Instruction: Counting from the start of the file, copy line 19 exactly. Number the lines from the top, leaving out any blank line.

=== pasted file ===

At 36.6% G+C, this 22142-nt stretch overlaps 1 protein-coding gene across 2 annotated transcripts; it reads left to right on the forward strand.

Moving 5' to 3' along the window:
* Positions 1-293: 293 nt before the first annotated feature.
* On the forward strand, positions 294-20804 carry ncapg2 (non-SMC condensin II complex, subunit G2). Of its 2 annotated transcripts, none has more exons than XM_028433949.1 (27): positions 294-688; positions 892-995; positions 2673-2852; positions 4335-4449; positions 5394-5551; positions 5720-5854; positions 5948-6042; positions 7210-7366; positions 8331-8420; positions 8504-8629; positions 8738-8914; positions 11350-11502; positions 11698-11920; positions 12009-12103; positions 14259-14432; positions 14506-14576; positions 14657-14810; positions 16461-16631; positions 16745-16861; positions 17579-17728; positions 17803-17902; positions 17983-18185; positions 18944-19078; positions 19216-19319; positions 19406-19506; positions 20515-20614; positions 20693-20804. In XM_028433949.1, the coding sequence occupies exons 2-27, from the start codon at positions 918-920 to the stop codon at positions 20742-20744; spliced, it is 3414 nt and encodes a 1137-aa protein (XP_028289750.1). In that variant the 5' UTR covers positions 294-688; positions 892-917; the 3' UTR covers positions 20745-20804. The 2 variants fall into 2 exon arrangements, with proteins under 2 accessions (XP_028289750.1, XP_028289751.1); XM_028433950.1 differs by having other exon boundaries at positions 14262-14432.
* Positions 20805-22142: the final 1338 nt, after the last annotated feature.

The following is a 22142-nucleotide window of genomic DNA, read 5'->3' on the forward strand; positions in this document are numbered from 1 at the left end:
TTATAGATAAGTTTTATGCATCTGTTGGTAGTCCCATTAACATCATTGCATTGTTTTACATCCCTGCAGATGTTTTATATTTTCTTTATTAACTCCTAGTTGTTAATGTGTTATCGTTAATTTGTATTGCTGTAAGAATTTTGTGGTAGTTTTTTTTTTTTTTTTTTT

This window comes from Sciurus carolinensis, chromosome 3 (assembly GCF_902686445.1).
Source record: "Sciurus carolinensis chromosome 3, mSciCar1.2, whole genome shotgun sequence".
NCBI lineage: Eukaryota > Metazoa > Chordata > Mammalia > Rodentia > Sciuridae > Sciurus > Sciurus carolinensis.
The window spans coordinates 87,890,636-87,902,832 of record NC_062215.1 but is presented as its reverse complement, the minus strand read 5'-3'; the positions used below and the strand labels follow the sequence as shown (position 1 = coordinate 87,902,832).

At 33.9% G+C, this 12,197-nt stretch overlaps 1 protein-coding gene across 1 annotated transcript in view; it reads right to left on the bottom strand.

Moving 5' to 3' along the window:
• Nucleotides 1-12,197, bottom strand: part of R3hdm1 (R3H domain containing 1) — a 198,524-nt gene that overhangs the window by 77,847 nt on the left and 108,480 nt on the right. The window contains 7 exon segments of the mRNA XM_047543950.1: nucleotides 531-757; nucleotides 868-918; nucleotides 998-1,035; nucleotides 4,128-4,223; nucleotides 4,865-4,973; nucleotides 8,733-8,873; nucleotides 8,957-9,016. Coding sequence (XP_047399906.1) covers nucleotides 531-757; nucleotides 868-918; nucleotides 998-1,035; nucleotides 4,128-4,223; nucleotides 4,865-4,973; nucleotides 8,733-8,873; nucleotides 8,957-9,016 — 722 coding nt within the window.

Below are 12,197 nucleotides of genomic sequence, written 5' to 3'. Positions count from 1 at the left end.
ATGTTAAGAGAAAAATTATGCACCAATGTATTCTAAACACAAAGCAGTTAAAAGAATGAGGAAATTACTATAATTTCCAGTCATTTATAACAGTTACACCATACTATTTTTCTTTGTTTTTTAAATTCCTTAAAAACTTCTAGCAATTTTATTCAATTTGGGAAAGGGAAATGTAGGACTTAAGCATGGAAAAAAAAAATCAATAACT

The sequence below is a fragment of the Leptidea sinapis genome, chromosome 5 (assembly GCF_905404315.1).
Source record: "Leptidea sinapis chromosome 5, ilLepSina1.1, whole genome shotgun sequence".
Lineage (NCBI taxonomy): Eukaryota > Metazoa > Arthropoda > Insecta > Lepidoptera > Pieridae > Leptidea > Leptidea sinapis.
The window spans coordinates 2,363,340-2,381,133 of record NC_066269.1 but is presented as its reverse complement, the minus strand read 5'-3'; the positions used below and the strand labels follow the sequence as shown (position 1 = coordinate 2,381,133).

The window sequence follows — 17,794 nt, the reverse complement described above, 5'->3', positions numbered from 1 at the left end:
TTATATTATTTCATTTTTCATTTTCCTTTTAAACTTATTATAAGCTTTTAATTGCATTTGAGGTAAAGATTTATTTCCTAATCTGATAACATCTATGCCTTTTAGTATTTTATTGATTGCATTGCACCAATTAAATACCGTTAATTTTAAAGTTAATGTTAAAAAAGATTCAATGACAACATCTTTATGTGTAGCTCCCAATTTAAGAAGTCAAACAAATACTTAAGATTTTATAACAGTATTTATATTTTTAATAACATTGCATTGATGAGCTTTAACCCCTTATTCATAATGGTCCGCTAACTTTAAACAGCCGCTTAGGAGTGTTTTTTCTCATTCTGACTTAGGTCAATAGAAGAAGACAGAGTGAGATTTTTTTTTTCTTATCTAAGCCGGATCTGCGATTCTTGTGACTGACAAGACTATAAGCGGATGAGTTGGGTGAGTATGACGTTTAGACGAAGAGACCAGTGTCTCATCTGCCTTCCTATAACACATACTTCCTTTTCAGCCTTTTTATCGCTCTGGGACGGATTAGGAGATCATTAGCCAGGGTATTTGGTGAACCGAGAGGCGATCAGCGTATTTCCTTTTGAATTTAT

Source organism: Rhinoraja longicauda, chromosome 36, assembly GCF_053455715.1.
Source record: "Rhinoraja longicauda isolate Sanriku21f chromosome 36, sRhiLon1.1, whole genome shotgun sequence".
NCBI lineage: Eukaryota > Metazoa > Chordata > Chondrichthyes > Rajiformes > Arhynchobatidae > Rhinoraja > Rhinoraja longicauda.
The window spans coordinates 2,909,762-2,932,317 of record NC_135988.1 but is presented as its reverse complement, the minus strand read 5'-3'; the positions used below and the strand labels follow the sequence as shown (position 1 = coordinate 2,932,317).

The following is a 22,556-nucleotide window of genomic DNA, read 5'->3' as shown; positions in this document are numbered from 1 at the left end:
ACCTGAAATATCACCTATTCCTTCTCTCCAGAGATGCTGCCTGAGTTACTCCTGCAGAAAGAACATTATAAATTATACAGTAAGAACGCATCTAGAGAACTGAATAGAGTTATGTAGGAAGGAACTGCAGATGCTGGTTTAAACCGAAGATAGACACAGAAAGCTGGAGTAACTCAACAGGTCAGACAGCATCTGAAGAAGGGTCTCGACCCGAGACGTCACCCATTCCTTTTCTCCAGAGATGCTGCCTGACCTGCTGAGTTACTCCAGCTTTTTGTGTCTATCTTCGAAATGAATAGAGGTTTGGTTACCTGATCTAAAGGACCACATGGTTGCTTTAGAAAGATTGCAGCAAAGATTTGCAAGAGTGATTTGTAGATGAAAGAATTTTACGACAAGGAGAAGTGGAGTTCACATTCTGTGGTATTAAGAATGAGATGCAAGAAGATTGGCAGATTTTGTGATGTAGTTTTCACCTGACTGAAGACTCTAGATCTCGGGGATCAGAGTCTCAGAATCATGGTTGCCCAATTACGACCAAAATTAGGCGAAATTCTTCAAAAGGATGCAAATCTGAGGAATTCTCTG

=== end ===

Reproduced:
Lineage (NCBI taxonomy): Eukaryota > Metazoa > Arthropoda > Insecta > Lepidoptera > Pieridae > Leptidea > Leptidea sinapis.